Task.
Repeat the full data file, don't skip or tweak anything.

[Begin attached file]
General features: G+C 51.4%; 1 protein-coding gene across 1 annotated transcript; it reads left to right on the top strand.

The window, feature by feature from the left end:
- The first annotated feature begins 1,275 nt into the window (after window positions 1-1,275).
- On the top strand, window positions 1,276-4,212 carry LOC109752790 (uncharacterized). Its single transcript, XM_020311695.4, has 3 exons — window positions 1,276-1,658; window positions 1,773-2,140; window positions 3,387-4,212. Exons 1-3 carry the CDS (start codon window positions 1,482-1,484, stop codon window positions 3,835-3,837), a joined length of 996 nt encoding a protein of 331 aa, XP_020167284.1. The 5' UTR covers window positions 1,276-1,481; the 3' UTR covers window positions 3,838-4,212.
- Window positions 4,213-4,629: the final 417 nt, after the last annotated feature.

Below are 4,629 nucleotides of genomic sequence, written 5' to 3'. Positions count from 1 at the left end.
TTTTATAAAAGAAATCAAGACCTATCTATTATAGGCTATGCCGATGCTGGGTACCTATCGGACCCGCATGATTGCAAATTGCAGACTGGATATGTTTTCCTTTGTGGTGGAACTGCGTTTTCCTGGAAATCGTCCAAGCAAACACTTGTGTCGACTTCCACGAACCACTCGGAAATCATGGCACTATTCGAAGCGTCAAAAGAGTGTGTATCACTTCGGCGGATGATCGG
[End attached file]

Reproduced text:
General features: G+C 51.4%; 1 protein-coding gene across 1 annotated transcript; it reads left to right on the top strand.

The window, feature by feature from the left end:
- The first annotated feature begins 1,275 nt into the window (after window positions 1-1,275).
- On the top strand, window positions 1,276-4,212 carry LOC109752790 (uncharacterized). Its single transcript, XM_020311695.4, has 3 exons — window positions 1,276-1,658; window positions 1,773-2,140; window positions 3,387-4,212. Exons 1-3 carry the CDS (start codon window positions 1,482-1,484, stop codon window positions 3,835-3,837), a joined length of 996 nt encoding a protein of 331 aa, XP_020167284.1. The 5' UTR covers window positions 1,276-1,481; the 3' UTR covers window positions 3,838-4,212.
- Window positions 4,213-4,629: the final 417 nt, after the last annotated feature.

Below are 4,629 nucleotides of genomic sequence, written 5' to 3'. Positions count from 1 at the left end.
TTTTATAAAAGAAATCAAGACCTATCTATTATAGGCTATGCCGATGCTGGGTACCTATCGGACCCGCATGATTGCAAATTGCAGACTGGATATGTTTTCCTTTGTGGTGGAACTGCGTTTTCCTGGAAATCGTCCAAGCAAACACTTGTGTCGACTTCCACGAACCACTCGGAAATCATGGCACTATTCGAAGCGTCAAAAGAGTGTGTATCACTTCGGCGGATGATCGG